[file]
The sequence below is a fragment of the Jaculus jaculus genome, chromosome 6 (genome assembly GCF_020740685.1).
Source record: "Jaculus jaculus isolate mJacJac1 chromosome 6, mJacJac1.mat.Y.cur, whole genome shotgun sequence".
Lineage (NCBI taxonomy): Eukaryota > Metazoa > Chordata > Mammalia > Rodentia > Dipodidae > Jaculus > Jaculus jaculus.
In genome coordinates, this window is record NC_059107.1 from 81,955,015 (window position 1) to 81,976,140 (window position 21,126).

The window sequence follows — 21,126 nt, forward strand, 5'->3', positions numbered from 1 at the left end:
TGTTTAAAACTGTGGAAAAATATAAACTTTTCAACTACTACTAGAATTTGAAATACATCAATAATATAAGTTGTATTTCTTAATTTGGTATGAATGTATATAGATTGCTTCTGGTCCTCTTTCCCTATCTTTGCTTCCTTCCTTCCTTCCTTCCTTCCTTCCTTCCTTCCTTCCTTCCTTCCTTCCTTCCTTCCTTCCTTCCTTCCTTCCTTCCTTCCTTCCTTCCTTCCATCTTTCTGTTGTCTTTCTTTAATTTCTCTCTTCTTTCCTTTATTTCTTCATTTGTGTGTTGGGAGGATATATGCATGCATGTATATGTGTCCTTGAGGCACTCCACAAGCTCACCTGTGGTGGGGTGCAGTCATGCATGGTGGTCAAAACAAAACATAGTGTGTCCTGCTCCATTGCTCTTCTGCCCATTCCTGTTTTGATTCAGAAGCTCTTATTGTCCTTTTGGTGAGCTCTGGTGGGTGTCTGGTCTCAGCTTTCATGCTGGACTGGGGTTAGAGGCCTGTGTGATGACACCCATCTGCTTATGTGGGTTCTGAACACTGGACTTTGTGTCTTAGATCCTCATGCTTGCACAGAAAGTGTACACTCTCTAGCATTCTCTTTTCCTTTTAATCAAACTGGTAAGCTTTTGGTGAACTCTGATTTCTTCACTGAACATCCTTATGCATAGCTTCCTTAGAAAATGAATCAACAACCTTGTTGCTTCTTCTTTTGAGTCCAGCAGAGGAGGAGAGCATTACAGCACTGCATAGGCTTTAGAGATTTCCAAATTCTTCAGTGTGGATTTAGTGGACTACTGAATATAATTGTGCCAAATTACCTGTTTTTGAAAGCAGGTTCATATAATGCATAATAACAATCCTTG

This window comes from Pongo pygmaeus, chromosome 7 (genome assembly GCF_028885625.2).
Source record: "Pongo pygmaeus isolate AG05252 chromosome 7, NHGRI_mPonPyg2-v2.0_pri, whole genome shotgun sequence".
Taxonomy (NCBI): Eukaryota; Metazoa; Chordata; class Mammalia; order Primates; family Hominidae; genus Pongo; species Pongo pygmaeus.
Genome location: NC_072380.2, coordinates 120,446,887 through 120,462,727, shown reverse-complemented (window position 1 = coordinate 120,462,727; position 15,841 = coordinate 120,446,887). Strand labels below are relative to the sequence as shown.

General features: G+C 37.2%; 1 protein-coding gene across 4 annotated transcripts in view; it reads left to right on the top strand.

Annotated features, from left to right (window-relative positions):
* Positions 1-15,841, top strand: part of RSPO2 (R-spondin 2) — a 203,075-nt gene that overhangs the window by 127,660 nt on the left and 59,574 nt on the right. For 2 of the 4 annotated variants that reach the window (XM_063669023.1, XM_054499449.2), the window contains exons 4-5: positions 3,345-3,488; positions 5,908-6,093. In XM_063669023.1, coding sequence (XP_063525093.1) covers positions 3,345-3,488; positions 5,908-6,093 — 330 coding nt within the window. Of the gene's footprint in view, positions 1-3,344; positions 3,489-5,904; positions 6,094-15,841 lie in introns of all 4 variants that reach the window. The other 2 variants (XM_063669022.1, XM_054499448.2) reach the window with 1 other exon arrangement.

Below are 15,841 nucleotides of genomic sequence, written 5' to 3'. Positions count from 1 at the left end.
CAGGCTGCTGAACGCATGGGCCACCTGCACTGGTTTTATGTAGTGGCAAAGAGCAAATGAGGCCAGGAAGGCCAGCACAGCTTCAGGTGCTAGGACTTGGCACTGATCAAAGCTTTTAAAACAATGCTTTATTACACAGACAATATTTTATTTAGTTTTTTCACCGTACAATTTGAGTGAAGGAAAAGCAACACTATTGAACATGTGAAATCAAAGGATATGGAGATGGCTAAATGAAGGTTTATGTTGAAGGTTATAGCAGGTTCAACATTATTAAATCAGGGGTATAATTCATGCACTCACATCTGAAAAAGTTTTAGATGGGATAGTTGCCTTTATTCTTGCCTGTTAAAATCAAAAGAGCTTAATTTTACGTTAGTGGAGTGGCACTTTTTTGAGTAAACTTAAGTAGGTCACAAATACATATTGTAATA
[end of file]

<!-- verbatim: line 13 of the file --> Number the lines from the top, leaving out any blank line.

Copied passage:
* Positions 1-15,841, top strand: part of RSPO2 (R-spondin 2) — a 203,075-nt gene that overhangs the window by 127,660 nt on the left and 59,574 nt on the right. For 2 of the 4 annotated variants that reach the window (XM_063669023.1, XM_054499449.2), the window contains exons 4-5: positions 3,345-3,488; positions 5,908-6,093. In XM_063669023.1, coding sequence (XP_063525093.1) covers positions 3,345-3,488; positions 5,908-6,093 — 330 coding nt within the window. Of the gene's footprint in view, positions 1-3,344; positions 3,489-5,904; positions 6,094-15,841 lie in introns of all 4 variants that reach the window. The other 2 variants (XM_063669022.1, XM_054499448.2) reach the window with 1 other exon arrangement.